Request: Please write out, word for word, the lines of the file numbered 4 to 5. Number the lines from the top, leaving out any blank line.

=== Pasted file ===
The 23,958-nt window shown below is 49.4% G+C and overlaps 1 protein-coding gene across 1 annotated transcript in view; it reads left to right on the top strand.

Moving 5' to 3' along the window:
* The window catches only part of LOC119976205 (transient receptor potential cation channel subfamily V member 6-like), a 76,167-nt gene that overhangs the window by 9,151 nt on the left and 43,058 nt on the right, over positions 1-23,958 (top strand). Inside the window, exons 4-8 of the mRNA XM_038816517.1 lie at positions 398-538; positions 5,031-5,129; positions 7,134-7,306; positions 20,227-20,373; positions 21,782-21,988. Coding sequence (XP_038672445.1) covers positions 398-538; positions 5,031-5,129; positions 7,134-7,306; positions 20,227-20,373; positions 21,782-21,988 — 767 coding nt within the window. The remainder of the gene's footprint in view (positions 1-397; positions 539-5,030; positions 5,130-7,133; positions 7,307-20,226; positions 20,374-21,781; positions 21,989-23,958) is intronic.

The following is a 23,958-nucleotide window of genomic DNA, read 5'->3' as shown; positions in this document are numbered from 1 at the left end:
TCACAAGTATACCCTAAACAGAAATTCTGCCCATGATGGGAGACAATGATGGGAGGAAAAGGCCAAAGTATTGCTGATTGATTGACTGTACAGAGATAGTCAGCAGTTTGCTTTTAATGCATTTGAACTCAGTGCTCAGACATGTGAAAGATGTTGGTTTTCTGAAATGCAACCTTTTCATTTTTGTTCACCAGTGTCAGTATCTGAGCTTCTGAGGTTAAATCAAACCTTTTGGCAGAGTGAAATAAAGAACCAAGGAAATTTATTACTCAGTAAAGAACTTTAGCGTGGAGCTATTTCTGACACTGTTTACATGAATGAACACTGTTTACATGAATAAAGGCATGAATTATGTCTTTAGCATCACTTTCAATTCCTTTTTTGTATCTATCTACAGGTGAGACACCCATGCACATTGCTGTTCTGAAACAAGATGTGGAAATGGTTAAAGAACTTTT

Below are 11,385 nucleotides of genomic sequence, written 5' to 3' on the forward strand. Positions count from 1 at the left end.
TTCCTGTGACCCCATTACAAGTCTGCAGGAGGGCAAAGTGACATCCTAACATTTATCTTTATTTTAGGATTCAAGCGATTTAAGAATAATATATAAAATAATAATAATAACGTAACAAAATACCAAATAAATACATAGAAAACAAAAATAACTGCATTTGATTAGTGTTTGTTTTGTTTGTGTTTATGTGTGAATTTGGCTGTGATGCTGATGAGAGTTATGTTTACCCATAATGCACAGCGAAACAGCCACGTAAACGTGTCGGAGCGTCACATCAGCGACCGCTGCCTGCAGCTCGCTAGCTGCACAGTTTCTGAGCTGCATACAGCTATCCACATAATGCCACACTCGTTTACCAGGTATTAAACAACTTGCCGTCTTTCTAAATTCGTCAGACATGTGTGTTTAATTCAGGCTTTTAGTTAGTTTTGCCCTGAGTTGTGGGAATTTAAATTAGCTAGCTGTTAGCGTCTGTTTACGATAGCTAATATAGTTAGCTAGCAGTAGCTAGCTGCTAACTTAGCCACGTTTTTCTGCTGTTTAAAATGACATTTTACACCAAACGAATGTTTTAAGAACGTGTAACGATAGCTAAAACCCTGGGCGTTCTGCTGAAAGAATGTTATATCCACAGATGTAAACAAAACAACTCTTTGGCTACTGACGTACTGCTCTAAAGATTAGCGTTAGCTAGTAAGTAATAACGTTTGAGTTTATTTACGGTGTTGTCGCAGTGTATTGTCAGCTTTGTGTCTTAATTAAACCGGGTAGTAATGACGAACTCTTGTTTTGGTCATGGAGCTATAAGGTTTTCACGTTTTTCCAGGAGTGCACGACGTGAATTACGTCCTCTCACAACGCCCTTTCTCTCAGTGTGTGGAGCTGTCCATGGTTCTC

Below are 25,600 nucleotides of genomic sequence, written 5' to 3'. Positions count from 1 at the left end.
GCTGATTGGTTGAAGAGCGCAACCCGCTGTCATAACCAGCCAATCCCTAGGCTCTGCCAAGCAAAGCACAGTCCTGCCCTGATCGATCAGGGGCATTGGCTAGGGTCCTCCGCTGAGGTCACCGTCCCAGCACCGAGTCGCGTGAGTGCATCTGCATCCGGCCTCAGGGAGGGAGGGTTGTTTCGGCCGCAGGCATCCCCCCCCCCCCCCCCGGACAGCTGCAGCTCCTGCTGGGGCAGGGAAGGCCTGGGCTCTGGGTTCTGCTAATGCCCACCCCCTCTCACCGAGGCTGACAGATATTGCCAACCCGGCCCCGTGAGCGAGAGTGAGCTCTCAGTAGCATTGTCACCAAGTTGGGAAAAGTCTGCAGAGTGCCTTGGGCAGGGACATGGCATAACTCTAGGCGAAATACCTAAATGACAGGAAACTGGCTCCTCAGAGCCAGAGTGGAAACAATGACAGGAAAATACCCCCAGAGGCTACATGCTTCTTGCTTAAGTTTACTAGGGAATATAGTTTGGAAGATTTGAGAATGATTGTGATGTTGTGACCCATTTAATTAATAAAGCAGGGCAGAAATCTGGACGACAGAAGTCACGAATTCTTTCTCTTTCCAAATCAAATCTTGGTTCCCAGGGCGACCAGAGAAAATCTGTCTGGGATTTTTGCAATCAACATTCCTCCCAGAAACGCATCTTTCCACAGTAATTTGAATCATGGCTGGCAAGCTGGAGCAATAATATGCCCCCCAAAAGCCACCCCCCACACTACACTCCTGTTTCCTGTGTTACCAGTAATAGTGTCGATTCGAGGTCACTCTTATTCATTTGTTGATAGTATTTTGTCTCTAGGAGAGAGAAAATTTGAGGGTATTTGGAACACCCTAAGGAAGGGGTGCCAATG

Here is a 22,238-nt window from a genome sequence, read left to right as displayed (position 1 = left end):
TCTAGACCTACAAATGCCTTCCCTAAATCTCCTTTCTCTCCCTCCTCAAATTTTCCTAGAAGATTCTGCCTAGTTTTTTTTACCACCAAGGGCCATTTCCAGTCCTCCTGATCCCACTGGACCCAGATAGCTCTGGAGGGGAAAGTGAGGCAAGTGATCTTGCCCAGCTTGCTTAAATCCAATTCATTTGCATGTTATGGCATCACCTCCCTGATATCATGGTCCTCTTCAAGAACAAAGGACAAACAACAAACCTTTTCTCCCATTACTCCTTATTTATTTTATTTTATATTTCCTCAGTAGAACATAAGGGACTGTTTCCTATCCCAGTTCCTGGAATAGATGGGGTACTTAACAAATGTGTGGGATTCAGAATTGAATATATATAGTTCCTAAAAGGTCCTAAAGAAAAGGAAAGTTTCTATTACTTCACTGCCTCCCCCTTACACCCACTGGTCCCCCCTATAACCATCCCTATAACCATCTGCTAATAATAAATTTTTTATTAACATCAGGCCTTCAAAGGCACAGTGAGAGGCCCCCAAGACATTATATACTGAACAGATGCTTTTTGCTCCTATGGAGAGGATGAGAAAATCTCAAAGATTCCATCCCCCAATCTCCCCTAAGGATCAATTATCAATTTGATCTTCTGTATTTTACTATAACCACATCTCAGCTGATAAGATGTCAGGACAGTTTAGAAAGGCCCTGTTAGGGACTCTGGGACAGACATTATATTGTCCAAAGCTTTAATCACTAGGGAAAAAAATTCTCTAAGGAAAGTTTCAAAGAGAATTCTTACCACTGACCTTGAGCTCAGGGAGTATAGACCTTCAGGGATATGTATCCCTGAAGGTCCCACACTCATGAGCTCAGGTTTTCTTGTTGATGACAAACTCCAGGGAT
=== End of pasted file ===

The following is a 23,958-nucleotide window of genomic DNA, read 5'->3' as shown; positions in this document are numbered from 1 at the left end:
TCACAAGTATACCCTAAACAGAAATTCTGCCCATGATGGGAGACAATGATGGGAGGAAAAGGCCAAAGTATTGCTGATTGATTGACTGTACAGAGATAGTCAGCAGTTTGCTTTTAATGCATTTGAACTCAGTGCTCAGACATGTGAAAGATGTTGGTTTTCTGAAATGCAACCTTTTCATTTTTGTTCACCAGTGTCAGTATCTGAGCTTCTGAGGTTAAATCAAACCTTTTGGCAGAGTGAAATAAAGAACCAAGGAAATTTATTACTCAGTAAAGAACTTTAGCGTGGAGCTATTTCTGACACTGTTTACATGAATGAACACTGTTTACATGAATAAAGGCATGAATTATGTCTTTAGCATCACTTTCAATTCCTTTTTTGTATCTATCTACAGGTGAGACACCCATGCACATTGCTGTTCTGAAACAAGATGTGGAAATGGTTAAAGAACTTTT